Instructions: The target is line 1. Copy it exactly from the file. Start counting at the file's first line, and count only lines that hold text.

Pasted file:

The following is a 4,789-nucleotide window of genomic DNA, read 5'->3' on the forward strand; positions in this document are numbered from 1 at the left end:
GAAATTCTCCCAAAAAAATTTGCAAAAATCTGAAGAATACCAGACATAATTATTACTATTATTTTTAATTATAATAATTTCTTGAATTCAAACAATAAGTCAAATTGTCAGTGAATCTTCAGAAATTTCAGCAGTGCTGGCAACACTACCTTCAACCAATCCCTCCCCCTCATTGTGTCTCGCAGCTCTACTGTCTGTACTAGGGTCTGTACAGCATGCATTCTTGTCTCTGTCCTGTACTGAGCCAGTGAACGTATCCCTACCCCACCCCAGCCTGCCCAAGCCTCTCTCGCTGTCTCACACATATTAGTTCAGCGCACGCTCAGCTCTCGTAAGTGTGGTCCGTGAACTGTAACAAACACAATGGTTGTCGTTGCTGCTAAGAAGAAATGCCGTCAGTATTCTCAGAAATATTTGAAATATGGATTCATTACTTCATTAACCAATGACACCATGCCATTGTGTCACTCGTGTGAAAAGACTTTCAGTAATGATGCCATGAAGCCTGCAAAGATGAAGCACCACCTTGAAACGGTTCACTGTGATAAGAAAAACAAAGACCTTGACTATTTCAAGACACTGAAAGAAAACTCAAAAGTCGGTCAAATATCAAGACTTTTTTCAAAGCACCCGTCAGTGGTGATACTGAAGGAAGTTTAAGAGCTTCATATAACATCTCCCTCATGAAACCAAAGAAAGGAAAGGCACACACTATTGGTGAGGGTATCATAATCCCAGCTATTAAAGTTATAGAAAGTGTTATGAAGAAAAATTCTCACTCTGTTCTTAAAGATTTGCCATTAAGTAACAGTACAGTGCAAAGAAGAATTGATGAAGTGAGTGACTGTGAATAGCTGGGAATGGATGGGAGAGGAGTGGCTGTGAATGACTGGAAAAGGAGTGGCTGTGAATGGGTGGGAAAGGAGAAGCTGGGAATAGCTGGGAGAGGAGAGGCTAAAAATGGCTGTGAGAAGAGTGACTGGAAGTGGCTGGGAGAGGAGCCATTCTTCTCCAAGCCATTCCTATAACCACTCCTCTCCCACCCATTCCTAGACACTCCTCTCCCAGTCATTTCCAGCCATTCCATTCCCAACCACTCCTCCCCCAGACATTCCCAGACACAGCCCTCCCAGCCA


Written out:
The following is a 4,789-nucleotide window of genomic DNA, read 5'->3' on the forward strand; positions in this document are numbered from 1 at the left end: